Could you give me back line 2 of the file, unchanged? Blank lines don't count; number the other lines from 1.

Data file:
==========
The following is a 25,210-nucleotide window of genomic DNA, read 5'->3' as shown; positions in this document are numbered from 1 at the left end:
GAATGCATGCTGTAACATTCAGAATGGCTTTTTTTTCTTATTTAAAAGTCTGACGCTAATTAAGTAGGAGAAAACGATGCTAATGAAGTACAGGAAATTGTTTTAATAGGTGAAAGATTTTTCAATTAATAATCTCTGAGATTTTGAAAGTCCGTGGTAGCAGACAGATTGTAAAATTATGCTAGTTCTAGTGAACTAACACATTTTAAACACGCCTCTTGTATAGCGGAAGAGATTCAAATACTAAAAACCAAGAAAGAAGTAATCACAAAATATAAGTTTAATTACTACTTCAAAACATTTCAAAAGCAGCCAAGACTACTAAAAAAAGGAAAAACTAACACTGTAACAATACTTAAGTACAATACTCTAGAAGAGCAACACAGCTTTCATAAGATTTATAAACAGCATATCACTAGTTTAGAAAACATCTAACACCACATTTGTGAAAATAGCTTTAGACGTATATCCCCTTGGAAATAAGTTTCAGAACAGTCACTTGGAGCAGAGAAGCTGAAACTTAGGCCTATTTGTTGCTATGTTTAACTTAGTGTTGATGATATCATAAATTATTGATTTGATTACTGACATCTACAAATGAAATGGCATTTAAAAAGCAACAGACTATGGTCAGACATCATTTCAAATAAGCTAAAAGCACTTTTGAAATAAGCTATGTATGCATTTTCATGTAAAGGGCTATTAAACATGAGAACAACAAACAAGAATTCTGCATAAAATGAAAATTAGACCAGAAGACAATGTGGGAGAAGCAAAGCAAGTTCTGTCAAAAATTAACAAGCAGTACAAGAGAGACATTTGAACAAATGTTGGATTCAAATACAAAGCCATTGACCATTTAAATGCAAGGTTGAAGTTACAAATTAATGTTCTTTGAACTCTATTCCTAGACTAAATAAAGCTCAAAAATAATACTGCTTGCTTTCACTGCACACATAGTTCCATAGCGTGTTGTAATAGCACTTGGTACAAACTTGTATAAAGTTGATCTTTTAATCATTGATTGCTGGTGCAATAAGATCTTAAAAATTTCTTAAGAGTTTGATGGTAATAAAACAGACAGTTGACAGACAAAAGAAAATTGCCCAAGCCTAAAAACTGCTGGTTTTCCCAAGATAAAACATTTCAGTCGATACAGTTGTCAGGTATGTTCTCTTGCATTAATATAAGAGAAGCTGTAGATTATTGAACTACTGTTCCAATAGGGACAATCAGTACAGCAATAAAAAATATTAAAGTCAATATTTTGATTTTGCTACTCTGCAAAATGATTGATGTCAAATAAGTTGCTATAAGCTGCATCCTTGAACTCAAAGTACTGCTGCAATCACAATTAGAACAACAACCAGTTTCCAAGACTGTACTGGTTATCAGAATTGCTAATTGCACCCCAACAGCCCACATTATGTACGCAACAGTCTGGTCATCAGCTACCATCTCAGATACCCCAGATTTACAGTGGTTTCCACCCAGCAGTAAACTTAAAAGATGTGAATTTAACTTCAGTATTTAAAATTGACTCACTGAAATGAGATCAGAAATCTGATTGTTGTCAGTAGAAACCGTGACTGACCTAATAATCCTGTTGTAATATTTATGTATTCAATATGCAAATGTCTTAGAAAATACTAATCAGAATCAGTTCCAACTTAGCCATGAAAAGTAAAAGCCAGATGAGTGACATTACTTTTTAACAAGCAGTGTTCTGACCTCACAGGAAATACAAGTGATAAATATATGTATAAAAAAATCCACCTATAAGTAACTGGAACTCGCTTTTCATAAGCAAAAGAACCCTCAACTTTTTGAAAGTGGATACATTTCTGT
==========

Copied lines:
GAATGCATGCTGTAACATTCAGAATGGCTTTTTTTTCTTATTTAAAAGTCTGACGCTAATTAAGTAGGAGAAAACGATGCTAATGAAGTACAGGAAATTGTTTTAATAGGTGAAAGATTTTTCAATTAATAATCTCTGAGATTTTGAAAGTCCGTGGTAGCAGACAGATTGTAAAATTATGCTAGTTCTAGTGAACTAACACATTTTAAACACGCCTCTTGTATAGCGGAAGAGATTCAAATACTAAAAACCAAGAAAGAAGTAATCACAAAATATAAGTTTAATTACTACTTCAAAACATTTCAAAAGCAGCCAAGACTACTAAAAAAAGGAAAAACTAACACTGTAACAATACTTAAGTACAATACTCTAGAAGAGCAACACAGCTTTCATAAGATTTATAAACAGCATATCACTAGTTTAGAAAACATCTAACACCACATTTGTGAAAATAGCTTTAGACGTATATCCCCTTGGAAATAAGTTTCAGAACAGTCACTTGGAGCAGAGAAGCTGAAACTTAGGCCTATTTGTTGCTATGTTTAACTTAGTGTTGATGATATCATAAATTATTGATTTGATTACTGACATCTACAAATGAAATGGCATTTAAAAAGCAACAGACTATGGTCAGACATCATTTCAAATAAGCTAAAAGCACTTTTGAAATAAGCTATGTATGCATTTTCATGTAAAGGGCTATTAAACATGAGAACAACAAACAAGAATTCTGCATAAAATGAAAATTAGACCAGAAGACAATGTGGGAGAAGCAAAGCAAGTTCTGTCAAAAATTAACAAGCAGTACAAGAGAGACATTTGAACAAATGTTGGATTCAAATACAAAGCCATTGACCATTTAAATGCAAGGTTGAAGTTACAAATTAATGTTCTTTGAACTCTATTCCTAGACTAAATAAAGCTCAAAAATAATACTGCTTGCTTTCACTGCACACATAGTTCCATAGCGTGTTGTAATAGCACTTGGTACAAACTTGTATAAAGTTGATCTTTTAATCATTGATTGCTGGTGCAATAAGATCTTAAAAATTTCTTAAGAGTTTGATGGTAATAAAACAGACAGTTGACAGACAAAAGAAAATTGCCCAAGCCTAAAAACTGCTGGTTTTCCCAAGATAAAACATTTCAGTCGATACAGTTGTCAGGTATGTTCTCTTGCATTAATATAAGAGAAGCTGTAGATTATTGAACTACTGTTCCAATAGGGACAATCAGTACAGCAATAAAAAATATTAAAGTCAATATTTTGATTTTGCTACTCTGCAAAATGATTGATGTCAAATAAGTTGCTATAAGCTGCATCCTTGAACTCAAAGTACTGCTGCAATCACAATTAGAACAACAACCAGTTTCCAAGACTGTACTGGTTATCAGAATTGCTAATTGCACCCCAACAGCCCACATTATGTACGCAACAGTCTGGTCATCAGCTACCATCTCAGATACCCCAGATTTACAGTGGTTTCCACCCAGCAGTAAACTTAAAAGATGTGAATTTAACTTCAGTATTTAAAATTGACTCACTGAAATGAGATCAGAAATCTGATTGTTGTCAGTAGAAACCGTGACTGACCTAATAATCCTGTTGTAATATTTATGTATTCAATATGCAAATGTCTTAGAAAATACTAATCAGAATCAGTTCCAACTTAGCCATGAAAAGTAAAAGCCAGATGAGTGACATTACTTTTTAACAAGCAGTGTTCTGACCTCACAGGAAATACAAGTGATAAATATATGTATAAAAAAATCCACCTATAAGTAACTGGAACTCGCTTTTCATAAGCAAAAGAACCCTCAACTTTTTGAAAGTGGATACATTTCTGT